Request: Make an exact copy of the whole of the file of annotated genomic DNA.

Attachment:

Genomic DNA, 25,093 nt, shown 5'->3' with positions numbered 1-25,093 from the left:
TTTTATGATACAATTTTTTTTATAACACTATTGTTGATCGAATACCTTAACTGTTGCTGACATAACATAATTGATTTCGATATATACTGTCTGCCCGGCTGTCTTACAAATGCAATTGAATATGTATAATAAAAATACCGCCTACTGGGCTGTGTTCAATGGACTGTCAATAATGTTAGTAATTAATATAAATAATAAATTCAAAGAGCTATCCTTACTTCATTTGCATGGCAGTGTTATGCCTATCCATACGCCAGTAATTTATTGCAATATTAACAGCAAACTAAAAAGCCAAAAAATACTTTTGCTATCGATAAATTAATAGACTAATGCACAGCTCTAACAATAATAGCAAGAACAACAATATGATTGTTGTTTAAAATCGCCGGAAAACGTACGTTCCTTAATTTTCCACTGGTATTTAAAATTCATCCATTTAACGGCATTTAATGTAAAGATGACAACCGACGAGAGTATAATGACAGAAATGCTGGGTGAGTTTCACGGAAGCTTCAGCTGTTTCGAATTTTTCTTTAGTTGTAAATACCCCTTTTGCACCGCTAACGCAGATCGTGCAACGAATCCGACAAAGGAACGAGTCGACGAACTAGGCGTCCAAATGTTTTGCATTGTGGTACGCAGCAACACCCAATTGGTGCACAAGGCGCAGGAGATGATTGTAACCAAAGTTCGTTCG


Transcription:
Genomic DNA, 25,093 nt, shown 5'->3' with positions numbered 1-25,093 from the left:
TTTTATGATACAATTTTTTTTATAACACTATTGTTGATCGAATACCTTAACTGTTGCTGACATAACATAATTGATTTCGATATATACTGTCTGCCCGGCTGTCTTACAAATGCAATTGAATATGTATAATAAAAATACCGCCTACTGGGCTGTGTTCAATGGACTGTCAATAATGTTAGTAATTAATATAAATAATAAATTCAAAGAGCTATCCTTACTTCATTTGCATGGCAGTGTTATGCCTATCCATACGCCAGTAATTTATTGCAATATTAACAGCAAACTAAAAAGCCAAAAAATACTTTTGCTATCGATAAATTAATAGACTAATGCACAGCTCTAACAATAATAGCAAGAACAACAATATGATTGTTGTTTAAAATCGCCGGAAAACGTACGTTCCTTAATTTTCCACTGGTATTTAAAATTCATCCATTTAACGGCATTTAATGTAAAGATGACAACCGACGAGAGTATAATGACAGAAATGCTGGGTGAGTTTCACGGAAGCTTCAGCTGTTTCGAATTTTTCTTTAGTTGTAAATACCCCTTTTGCACCGCTAACGCAGATCGTGCAACGAATCCGACAAAGGAACGAGTCGACGAACTAGGCGTCCAAATGTTTTGCATTGTGGTACGCAGCAACACCCAATTGGTGCACAAGGCGCAGGAGATGATTGTAACCAAAGTTCGTTCG